Your public school education exists, in large part, thanks to the Second Industrial Revolution. When the revolution took hold of America in the 1870s, 30 years after the end of the first, half of the US population still spent their days toiling in fields. Education was typically voluntary, assuming the family was wealthy enough to afford tutors or school fees, and usually reserved for boys. With the development of commercial fertilizer and the internal combustion engine, productivity exploded while the number of farmers dropped to less than two percent of the population. It lessened the demand for child labor which in turn led to increased support for compulsory education for both sexes.
"The government at the time recognized [the need for public education]," TIm Weber, Global Head of 3D Printing and Advanced Applications at HP, told Engadget. "Basically to uplift the skills of people in the United States to adapt to an industrial revolution."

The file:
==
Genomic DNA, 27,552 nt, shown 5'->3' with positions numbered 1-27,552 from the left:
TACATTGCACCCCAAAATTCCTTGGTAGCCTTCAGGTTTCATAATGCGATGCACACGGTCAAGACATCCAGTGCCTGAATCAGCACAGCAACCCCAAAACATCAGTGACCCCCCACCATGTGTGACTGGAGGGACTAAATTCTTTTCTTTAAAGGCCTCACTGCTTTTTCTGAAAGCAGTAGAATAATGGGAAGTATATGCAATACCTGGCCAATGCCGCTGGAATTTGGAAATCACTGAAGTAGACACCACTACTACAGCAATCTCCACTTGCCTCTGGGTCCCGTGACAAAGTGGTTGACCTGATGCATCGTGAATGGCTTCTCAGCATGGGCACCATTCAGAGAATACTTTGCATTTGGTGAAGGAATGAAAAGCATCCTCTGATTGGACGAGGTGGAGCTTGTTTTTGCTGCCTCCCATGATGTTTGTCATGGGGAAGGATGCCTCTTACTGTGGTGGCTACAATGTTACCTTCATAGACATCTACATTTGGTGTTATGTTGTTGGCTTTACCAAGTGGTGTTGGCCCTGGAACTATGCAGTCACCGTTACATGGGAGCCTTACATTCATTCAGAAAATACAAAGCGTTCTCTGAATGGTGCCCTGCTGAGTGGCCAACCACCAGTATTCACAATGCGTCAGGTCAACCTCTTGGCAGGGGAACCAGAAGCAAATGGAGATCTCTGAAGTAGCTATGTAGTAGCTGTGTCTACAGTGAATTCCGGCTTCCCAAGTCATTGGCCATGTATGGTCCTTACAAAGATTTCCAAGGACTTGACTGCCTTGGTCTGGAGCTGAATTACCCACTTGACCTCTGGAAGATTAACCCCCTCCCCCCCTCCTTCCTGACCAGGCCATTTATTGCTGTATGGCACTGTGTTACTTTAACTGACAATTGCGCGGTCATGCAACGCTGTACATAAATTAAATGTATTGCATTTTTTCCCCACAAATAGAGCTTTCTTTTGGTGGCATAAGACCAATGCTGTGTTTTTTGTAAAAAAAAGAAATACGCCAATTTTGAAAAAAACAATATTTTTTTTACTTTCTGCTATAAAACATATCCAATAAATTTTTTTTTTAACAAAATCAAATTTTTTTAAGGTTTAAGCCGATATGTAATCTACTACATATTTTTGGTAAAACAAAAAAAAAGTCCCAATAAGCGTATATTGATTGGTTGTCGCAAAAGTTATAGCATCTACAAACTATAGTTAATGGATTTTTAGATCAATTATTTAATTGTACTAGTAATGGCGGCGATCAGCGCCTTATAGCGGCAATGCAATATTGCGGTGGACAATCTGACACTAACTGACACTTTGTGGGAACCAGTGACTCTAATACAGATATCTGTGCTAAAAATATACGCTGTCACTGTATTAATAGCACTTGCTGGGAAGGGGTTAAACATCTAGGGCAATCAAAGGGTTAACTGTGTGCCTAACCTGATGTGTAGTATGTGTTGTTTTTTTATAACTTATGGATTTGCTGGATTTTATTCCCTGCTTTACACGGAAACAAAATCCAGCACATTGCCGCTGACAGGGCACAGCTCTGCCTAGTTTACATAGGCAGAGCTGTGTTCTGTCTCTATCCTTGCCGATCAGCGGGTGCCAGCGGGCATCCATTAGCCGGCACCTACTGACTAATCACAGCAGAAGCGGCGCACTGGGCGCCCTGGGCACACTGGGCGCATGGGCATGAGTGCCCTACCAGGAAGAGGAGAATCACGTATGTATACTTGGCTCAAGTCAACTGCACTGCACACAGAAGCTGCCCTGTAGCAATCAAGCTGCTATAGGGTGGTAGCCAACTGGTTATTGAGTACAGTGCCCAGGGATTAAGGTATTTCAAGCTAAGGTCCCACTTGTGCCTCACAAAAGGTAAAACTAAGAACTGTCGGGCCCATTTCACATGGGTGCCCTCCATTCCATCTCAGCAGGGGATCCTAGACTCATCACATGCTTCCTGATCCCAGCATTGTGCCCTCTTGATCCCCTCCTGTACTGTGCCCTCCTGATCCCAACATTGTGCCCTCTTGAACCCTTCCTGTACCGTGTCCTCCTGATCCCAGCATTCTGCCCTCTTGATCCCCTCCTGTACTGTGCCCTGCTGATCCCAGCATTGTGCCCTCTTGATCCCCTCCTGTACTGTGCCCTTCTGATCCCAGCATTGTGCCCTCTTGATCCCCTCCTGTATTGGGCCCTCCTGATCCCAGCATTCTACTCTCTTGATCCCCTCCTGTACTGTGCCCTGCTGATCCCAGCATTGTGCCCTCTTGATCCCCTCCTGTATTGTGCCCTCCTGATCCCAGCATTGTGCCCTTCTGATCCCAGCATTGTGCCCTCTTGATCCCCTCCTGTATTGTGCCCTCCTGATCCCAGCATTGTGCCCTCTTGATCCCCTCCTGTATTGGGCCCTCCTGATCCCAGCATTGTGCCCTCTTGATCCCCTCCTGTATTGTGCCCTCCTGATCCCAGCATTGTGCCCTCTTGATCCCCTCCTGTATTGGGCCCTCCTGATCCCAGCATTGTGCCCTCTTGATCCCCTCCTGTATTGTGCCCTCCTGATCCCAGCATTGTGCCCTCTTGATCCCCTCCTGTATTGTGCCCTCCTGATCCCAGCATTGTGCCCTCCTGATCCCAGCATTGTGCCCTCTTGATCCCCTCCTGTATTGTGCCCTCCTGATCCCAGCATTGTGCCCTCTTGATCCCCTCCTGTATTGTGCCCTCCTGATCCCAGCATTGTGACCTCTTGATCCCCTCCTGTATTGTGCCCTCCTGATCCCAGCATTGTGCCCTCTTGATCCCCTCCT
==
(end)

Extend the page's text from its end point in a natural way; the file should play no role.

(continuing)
The world is currently in the midst of its 4th Industrial Revolution -- one driven by information and automation. As with previous revolutions, today's technological advancements are threatening to upend established industry and labor practices through overwhelming productivity increases. Artificial Intelligence and machine-learning systems are not just fundamentally shifting the ways we interact with computers and data, they're also changing how we'll manufacture the modern world.